For whatever reason, history has established that cultures and movements have a need for symbols. The obvious question of the day is: who defines the meaning of these symbols?

As a Southron Patriot, I had to deal with this question a long time ago, and now apparently I have to deal with it as a Christian as well. To be honest, it boggles the mind that I even have to say this.

Our symbols are not defined by our enemies. They are defined by us. If we decide that a Cross is going to be our symbol of faith, then what that cross was used for before, and what it is used for by others now and in the future, is completely irrelevant. It means what we say it means. We’re its owners.

The best symbols come from historical events.

The Battle Flag for example, St. Andrew’s Bloody Cross, was chosen to lead the men of the South into battle because the First National Flag of the Confederacy was effectively the exact same as the United States flag.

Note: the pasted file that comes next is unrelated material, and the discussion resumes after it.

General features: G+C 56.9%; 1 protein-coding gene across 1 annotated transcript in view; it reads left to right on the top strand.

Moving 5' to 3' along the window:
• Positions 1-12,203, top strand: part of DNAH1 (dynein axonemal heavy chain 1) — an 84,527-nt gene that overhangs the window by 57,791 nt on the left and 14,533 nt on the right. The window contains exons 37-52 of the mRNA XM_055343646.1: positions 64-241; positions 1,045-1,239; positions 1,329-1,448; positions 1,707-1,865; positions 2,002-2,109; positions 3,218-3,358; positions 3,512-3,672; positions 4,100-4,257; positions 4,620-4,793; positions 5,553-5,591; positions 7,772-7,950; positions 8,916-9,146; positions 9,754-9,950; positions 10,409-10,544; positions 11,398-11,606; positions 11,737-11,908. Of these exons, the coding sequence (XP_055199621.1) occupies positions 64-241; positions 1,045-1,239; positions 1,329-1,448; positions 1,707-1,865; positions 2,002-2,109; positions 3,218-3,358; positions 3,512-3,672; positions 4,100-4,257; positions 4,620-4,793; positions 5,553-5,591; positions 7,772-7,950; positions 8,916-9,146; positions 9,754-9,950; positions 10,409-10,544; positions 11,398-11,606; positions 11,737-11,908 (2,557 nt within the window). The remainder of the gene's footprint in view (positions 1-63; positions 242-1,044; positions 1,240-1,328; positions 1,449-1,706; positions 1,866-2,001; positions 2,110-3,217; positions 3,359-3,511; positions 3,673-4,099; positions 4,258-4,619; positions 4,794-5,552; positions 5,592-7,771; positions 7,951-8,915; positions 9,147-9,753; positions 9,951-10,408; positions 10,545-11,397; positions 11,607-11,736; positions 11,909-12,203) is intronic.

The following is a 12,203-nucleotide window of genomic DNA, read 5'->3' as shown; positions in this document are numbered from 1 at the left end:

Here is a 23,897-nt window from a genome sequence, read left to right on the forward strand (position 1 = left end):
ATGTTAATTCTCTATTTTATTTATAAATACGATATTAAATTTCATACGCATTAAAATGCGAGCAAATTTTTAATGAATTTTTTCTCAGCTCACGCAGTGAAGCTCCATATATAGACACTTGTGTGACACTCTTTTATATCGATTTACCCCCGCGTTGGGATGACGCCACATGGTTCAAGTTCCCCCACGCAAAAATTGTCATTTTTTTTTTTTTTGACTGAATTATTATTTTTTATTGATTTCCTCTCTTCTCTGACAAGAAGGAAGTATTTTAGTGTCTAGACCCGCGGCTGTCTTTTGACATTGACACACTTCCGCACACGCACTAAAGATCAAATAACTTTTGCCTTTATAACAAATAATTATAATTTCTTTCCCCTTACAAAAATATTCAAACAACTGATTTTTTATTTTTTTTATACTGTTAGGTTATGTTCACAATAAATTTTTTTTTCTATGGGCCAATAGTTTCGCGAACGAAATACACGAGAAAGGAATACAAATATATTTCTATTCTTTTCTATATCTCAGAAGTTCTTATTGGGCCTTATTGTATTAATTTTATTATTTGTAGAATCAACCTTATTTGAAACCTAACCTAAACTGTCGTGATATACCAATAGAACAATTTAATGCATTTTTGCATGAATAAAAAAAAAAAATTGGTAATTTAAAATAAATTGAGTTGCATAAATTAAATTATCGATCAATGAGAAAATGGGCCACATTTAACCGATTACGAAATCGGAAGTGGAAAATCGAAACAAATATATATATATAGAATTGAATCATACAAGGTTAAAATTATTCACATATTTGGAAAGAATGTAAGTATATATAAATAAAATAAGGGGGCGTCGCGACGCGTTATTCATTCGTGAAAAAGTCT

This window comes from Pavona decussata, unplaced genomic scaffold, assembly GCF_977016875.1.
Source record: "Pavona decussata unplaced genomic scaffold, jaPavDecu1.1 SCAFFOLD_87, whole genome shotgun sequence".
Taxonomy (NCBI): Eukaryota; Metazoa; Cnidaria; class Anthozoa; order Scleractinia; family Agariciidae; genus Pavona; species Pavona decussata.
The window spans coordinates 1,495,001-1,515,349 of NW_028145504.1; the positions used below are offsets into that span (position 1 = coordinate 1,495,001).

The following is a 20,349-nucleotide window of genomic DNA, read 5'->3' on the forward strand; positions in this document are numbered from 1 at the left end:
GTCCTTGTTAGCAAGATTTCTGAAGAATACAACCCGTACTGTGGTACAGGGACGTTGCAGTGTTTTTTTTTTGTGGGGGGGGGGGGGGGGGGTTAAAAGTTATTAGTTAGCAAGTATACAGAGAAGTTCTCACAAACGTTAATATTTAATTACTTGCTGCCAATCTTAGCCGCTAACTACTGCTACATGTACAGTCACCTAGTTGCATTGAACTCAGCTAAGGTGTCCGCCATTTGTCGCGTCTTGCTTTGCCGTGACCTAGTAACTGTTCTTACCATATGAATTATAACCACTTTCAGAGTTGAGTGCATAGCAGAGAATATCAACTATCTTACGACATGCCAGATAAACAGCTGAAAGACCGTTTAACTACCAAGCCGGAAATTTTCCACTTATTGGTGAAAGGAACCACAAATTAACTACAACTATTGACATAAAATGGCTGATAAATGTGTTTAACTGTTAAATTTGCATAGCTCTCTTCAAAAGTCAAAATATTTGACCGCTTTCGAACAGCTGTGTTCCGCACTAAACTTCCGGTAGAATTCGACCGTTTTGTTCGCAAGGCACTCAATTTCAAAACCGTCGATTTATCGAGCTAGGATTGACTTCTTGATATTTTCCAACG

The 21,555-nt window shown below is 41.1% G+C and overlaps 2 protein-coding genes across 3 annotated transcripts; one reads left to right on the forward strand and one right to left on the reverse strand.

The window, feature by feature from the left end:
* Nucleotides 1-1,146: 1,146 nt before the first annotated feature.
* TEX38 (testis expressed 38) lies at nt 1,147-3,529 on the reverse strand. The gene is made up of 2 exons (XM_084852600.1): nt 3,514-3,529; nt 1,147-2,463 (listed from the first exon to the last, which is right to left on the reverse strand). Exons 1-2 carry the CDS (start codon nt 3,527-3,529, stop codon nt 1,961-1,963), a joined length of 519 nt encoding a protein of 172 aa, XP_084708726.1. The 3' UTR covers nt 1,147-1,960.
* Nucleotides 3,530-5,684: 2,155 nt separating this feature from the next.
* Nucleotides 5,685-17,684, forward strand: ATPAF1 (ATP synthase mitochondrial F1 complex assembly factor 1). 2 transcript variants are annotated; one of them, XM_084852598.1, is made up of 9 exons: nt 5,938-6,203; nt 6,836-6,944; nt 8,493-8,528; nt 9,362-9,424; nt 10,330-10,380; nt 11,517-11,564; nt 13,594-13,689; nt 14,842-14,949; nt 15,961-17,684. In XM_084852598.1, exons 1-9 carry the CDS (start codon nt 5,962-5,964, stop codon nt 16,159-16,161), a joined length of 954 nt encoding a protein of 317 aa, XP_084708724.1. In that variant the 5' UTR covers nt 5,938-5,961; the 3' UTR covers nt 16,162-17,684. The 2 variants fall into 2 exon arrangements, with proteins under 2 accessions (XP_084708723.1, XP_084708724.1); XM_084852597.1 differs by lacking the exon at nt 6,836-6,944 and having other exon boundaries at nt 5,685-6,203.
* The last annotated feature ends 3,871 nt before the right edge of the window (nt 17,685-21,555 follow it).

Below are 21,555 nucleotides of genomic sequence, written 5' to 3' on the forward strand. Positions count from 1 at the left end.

Years later, a group of morons from Illinios got together and decided to start a club for jerks who hate black folks. They needed a hook, so they looked around, found the militia group that Nathan Bedford Forrest started after the war, and hijacked their symbols. There wasn’t some incident that made these symbols relevant to the Klan. They just thought they were cool.

The Cross is a symbol of Christianity, not because someone randomly picked out a shape. It’s important because of what happened on that cross.

We’re not talking about specious reasoning here, people. Christ died on a cross. Christ’s death gives us eternal life. It is not a great leap then for us to claim the Cross as our symbol. What it was used for before is totally irrelevant.

History gives me claim to the Battle Flag. History gives us claim to the Cross.